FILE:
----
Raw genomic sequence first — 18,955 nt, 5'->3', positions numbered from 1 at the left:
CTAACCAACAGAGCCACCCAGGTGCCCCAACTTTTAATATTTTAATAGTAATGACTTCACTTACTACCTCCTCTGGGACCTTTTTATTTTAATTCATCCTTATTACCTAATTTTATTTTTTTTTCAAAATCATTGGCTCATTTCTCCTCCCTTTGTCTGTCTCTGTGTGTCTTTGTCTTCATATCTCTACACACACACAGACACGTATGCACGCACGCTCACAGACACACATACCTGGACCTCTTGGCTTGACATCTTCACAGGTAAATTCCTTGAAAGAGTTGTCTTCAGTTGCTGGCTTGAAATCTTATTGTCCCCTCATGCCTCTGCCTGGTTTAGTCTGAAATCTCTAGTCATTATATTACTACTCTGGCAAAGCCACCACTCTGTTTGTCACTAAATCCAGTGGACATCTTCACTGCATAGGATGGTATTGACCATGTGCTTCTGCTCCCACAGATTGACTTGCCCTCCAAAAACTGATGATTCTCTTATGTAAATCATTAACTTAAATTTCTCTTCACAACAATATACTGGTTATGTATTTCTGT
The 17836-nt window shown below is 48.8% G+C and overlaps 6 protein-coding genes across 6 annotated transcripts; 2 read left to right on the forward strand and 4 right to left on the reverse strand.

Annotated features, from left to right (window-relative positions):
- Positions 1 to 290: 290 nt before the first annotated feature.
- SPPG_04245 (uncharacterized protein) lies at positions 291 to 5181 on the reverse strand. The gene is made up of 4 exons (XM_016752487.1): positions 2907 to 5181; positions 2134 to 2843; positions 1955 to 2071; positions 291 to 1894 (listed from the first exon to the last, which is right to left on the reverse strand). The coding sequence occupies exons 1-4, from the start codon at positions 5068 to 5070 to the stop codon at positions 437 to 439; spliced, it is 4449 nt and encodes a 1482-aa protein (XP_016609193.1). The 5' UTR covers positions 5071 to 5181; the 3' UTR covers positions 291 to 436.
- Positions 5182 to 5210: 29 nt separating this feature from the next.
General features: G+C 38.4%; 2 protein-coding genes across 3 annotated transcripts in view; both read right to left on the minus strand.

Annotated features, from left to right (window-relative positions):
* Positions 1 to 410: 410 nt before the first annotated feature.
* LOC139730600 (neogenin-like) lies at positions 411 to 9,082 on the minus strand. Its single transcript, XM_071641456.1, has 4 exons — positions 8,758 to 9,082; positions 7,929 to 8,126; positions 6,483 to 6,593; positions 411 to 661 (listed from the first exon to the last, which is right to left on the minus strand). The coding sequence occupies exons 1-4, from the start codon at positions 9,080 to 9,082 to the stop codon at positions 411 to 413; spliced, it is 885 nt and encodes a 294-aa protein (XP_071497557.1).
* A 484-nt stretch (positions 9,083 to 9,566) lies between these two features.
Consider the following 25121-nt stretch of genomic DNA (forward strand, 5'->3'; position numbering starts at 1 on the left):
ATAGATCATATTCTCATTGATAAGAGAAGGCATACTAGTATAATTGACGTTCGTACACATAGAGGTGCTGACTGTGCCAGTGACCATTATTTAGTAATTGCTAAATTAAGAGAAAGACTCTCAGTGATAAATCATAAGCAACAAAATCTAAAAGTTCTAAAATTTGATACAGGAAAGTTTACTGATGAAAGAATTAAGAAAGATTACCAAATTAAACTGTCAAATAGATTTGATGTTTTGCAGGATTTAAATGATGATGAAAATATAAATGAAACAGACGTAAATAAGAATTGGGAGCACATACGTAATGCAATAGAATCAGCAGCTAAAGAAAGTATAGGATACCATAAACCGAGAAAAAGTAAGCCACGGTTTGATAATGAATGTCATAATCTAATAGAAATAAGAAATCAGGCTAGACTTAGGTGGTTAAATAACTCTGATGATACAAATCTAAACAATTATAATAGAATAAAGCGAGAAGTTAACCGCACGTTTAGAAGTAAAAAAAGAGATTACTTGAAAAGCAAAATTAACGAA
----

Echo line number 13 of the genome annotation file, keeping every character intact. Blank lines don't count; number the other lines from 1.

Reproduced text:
Consider the following 25121-nt stretch of genomic DNA (forward strand, 5'->3'; position numbering starts at 1 on the left):